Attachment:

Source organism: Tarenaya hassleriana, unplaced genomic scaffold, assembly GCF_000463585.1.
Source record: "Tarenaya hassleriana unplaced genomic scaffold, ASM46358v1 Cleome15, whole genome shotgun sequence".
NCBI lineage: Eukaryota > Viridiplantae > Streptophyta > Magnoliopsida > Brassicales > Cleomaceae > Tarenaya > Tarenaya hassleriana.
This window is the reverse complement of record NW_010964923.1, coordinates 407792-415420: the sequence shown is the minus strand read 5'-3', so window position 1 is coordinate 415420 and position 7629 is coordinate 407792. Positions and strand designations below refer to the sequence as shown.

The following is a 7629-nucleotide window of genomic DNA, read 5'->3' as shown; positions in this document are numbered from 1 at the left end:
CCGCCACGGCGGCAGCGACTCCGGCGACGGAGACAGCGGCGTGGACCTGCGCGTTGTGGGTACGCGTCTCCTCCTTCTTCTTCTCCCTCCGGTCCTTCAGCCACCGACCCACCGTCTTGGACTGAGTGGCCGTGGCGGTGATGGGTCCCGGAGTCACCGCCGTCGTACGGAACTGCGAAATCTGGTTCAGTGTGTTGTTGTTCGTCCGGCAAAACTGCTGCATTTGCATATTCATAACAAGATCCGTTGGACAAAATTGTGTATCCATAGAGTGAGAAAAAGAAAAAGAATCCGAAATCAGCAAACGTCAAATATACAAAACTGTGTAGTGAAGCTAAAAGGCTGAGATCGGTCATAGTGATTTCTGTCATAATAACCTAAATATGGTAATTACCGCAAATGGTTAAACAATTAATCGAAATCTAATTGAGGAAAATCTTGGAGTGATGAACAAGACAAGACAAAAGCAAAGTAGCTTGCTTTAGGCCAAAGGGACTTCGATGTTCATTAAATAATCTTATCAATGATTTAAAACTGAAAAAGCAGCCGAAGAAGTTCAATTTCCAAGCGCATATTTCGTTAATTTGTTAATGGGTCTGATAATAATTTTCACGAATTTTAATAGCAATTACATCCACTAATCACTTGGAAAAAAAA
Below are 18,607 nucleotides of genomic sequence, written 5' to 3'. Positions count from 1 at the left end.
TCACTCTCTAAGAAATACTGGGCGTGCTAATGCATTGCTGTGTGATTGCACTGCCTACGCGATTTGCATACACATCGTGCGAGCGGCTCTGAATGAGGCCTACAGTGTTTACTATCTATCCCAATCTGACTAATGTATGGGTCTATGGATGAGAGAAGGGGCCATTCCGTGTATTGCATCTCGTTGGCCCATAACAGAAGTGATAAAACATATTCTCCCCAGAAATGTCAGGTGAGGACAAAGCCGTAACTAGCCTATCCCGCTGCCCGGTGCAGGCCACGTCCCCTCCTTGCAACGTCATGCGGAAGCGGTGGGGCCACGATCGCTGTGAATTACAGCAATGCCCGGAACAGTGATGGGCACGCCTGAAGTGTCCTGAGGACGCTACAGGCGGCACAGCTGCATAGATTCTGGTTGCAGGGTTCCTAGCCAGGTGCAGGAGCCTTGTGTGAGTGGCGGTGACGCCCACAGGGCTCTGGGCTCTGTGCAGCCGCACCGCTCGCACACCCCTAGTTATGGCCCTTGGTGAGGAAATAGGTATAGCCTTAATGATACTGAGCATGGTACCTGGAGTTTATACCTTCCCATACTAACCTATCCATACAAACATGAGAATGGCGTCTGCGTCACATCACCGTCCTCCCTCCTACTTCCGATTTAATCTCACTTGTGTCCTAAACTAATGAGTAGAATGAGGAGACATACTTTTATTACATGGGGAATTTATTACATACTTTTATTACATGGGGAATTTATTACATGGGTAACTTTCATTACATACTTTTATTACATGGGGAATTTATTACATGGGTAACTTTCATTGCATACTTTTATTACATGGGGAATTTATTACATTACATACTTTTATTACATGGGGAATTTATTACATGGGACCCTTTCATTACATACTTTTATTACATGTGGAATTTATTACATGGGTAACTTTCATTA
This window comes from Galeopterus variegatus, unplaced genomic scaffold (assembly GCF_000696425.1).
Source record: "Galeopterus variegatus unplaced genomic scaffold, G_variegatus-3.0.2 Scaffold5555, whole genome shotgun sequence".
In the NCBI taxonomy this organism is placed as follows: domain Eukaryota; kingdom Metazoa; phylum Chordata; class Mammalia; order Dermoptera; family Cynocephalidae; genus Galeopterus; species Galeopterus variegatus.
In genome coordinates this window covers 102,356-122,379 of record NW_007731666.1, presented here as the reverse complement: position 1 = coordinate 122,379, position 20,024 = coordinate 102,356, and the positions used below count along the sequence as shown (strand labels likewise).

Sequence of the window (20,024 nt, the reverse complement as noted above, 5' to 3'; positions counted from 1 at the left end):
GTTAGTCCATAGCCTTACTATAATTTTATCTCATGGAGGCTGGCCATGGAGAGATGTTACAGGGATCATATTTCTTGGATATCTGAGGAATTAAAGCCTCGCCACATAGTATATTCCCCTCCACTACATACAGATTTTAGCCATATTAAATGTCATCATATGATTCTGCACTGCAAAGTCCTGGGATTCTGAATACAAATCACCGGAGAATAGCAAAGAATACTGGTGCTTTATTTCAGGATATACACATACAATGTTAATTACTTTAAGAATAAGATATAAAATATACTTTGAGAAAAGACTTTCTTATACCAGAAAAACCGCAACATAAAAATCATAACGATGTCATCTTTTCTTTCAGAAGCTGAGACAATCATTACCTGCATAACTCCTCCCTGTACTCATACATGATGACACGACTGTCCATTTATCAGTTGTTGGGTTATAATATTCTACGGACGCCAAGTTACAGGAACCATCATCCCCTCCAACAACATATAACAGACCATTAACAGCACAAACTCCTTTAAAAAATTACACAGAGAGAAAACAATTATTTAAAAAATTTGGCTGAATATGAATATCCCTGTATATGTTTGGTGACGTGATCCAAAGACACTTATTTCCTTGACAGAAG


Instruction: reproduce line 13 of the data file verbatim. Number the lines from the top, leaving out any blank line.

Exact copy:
Sequence of the window (20,024 nt, the reverse complement as noted above, 5' to 3'; positions counted from 1 at the left end):